Pam: That’s an amazing revelation. I hope that more people gain this same insight as more is being done to do research in this area. When visitors come to this country, they are appalled by the American diet. What has been the cause of having such a terrible food supply today?

Dr. Nestle: I don’t mean to make it sound like a national conspiracy. I think it’s collateral damage from having a food supply that has too much food in it. I know it seems shocking to say that’s there’s too much food in the food supply but in fact we have 3,900 calories available for every man woman and child. That’s twice the average need. It’s just not distributed equitably. This much food makes the industry very competitive. It isn’t that food companies are sitting around a table saying, “how can we make Americans fat?” They’re sitting around a table saying, “how can we sell our foods in a hugely competitive market?”

Pam: Cereal companies are using the first amendment in order to be able to use potentially dangerous/irresponsible claims on their products.

Dr. Nestle: Again, it’s a question of trying to sell food. If you’re a food company executive and you’ve got a product you want to market, you want people to think it’s healthy, you want people to think it’s good for them, and you want to distinguish your product from everybody else’s in your category. I always show a lot of pictures of breakfast cereals because I think if you want to understand what’s going on in the food marketplace, you have to look at breakfast cereals. They are amazing! They have claims that they have whole grains or all those vitamins. Health claims appeal to a class of consumers who care about their health and want to do something for their health or their child’s health. I’ve seen parents pulling these cereals off the shelf saying that, “it’s better than the ones that don’t have vitamins or whole grains.” What they don’t take into account is that the products are still sugary cereals – cookies, really and not something you want your children to be eating.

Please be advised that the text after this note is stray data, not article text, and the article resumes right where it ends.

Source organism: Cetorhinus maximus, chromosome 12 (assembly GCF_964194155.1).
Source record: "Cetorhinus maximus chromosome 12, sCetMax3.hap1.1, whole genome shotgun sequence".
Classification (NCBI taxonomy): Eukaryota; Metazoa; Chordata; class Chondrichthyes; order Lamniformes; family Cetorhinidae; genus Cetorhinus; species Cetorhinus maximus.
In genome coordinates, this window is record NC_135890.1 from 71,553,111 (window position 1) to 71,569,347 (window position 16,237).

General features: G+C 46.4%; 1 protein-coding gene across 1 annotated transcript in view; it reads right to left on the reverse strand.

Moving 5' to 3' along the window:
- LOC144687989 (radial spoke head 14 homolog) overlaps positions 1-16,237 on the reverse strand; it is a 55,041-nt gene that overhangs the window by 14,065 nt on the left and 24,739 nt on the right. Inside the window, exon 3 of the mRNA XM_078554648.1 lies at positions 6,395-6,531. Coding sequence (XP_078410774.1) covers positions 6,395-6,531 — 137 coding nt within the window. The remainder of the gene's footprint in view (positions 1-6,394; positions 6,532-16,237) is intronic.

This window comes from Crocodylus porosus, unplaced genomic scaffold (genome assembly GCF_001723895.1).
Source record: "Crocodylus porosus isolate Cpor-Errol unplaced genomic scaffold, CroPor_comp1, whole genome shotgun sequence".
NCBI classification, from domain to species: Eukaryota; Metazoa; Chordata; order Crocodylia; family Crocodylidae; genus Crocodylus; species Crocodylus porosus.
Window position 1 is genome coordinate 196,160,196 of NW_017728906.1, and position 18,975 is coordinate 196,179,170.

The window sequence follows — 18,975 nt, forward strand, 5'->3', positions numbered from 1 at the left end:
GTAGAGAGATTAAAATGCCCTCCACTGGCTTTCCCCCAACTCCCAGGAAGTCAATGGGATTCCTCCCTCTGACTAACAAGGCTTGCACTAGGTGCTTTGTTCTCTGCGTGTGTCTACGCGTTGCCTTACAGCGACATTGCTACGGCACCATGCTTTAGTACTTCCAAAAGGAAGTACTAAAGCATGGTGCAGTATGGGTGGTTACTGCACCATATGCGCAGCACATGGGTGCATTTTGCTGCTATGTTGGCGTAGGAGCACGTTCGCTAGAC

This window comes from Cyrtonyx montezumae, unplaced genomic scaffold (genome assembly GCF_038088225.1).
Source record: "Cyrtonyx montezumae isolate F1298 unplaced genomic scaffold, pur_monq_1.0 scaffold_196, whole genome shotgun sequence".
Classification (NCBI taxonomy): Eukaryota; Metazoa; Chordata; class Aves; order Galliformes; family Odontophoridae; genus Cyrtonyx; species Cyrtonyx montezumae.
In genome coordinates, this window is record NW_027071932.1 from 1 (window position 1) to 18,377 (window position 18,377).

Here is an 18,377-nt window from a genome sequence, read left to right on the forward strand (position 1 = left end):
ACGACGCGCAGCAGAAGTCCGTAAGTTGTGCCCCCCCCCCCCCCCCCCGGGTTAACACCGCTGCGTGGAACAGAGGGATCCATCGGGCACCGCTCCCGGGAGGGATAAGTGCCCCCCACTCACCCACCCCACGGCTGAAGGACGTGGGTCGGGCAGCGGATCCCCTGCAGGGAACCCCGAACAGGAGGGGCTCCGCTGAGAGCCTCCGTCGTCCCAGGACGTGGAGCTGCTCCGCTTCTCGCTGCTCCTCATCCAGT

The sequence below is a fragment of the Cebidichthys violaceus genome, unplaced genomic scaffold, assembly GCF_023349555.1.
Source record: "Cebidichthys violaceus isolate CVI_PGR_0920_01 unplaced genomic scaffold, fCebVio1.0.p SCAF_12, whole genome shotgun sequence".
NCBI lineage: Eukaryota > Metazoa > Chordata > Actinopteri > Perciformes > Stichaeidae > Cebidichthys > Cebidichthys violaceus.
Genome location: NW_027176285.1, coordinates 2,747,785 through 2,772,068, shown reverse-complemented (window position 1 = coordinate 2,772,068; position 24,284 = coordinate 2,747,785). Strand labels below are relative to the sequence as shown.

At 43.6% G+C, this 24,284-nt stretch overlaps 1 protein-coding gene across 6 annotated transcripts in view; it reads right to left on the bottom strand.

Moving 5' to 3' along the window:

Pam: You called these foods “cookies” and not something that should be considered a main meal.

Dr. Nestle: A sugary breakfast cereal is a cookie. Some of them even advertise themselves as tasting like cookies or having candies added. Go look at children’s breakfast cereals. Practically every single one of them has marshmallows or chocolate bits or candy. They are cookies with added candy, sugar and flour—they are desserts in disguise.